SRA reaches out to small firms
Philip: we need to be much more approachable
The Solicitors Regulation Authority (SRA) has today set out a series of measures aimed at improving its relationship with small firms.
It said it wanted to counter perceptions that the regulator is indifferent to small firms, and that it does not understand the practicalities of running them.
“It is acknowledged that the SRA has done much over the past four years to improve our working relationship with larger commercial firms,” a discussion paper released today said. “We need to ensure that we also have good engagement with sole practitioners and other small firms.”
The SRA defines a small firm as one with no more than four partners and 10 solicitors in total, and a turnover of no more than £200,000 – this captures 3,602, or 34%, of all firms.
The initiatives include a dedicated small firm section of the SRA website, virtual small firm reference groups and a ‘regulatory starter pack’ for those setting up a sole practice or small firm. There are also plans for a similar pack to help smaller firms that need to close, webinars and joint guidance produced with the likes of the Law Society and practitioner groups.
Further, the SRA’s professional ethics helpline is to have a dedicated small firms service, while its supervision directorate will create a dedicated small firms team.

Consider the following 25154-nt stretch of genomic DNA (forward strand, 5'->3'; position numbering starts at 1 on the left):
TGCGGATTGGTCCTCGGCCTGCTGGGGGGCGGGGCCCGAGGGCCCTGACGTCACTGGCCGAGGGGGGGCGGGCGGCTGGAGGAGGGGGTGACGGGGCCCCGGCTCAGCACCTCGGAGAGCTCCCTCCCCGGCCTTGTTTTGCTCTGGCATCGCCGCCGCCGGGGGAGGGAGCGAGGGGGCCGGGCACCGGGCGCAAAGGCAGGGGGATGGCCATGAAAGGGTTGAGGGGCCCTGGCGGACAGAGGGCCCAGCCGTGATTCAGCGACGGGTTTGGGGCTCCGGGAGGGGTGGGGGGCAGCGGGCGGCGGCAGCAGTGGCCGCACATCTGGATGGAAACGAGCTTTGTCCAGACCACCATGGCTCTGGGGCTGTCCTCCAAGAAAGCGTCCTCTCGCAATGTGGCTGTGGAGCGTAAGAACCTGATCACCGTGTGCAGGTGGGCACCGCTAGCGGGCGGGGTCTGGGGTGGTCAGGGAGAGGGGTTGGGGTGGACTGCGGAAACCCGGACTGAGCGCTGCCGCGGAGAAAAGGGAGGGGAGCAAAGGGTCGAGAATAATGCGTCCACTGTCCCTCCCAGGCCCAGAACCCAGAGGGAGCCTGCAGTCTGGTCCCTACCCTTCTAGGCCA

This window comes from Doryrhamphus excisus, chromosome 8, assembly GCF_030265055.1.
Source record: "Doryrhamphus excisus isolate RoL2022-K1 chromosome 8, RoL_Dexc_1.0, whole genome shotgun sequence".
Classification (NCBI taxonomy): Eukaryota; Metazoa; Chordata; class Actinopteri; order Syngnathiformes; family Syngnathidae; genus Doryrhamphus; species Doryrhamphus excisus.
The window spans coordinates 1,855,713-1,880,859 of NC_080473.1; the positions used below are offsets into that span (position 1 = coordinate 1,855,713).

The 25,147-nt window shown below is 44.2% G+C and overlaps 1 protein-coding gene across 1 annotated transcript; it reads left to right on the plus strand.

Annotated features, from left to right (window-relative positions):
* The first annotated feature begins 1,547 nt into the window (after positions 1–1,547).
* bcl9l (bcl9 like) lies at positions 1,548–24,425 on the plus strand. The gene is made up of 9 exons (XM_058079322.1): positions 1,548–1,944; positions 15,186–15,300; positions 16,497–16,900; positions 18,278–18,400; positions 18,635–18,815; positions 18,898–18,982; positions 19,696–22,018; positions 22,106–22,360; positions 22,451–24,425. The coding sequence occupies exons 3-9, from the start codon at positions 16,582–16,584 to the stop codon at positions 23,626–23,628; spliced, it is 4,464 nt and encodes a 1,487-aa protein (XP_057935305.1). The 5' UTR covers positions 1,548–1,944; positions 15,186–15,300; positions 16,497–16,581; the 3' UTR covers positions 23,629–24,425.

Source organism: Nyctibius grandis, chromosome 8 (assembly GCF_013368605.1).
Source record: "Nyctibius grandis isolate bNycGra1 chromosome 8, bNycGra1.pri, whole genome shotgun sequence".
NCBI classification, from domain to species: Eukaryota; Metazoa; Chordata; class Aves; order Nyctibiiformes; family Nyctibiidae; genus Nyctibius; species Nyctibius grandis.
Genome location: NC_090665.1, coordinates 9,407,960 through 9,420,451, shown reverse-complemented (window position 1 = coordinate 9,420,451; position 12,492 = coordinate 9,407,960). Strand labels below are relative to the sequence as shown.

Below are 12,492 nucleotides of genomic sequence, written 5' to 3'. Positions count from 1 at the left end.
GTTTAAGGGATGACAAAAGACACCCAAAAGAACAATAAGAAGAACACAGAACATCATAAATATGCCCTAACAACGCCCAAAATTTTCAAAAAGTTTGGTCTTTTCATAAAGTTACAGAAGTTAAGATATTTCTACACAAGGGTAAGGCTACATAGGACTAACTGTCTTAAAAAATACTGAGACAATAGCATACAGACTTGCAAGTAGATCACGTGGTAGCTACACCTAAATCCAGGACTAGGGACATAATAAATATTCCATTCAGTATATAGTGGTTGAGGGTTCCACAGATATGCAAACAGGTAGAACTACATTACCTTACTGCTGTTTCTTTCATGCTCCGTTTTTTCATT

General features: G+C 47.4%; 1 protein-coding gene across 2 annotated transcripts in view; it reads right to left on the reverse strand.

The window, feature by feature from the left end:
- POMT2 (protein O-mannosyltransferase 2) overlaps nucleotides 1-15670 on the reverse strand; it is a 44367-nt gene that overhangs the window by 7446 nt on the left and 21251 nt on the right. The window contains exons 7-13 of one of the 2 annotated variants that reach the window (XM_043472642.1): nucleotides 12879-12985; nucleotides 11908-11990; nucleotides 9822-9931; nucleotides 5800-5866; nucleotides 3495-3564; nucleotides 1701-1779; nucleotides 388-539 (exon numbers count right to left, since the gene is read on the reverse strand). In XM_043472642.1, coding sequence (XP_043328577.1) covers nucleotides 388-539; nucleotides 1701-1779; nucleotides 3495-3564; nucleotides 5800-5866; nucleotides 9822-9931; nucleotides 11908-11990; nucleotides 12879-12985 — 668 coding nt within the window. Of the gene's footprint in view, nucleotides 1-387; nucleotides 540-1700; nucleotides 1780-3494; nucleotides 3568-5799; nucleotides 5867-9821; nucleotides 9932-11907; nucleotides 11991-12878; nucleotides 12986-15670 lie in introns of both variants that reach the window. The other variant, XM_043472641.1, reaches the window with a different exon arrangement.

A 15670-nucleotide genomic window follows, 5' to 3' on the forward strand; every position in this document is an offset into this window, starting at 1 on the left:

As previously flagged, the regulator is considering how to make compliance officer approval easier for small firms. The discussion paper said: “One option would be to operate a system of deemed approval where the COLP/COFA is the sole practitioner or one of the lawyer managers in a two-four manager recognised body.
“Firms would notify us on mySRA of any appointments to these roles that fall into those categories. This would save the need for a separate application and approval process. We would operate the same deemed approval system on any application for authorisation by a new small firm.”
The SRA said broader changes – such as reforms to professional indemnity insurance and accountants’ reports, and a review of the Handbook during 2015 to reduce regulatory burdens and make it simpler – will benefit small firms.
It will survey small firms in late 2015 to evaluate progress.
Chief executive Paul Philip said: “Small firms play a really important part in the provision of good legal services and we want to do everything we can to provide support. We are committed to making sure that our regulation works for all types of firm and to do that we need to be much more approachable and accessible.
“I am asking small firms to tell us what would work for you, to join our virtual reference group and to use the additional services we are offering.”
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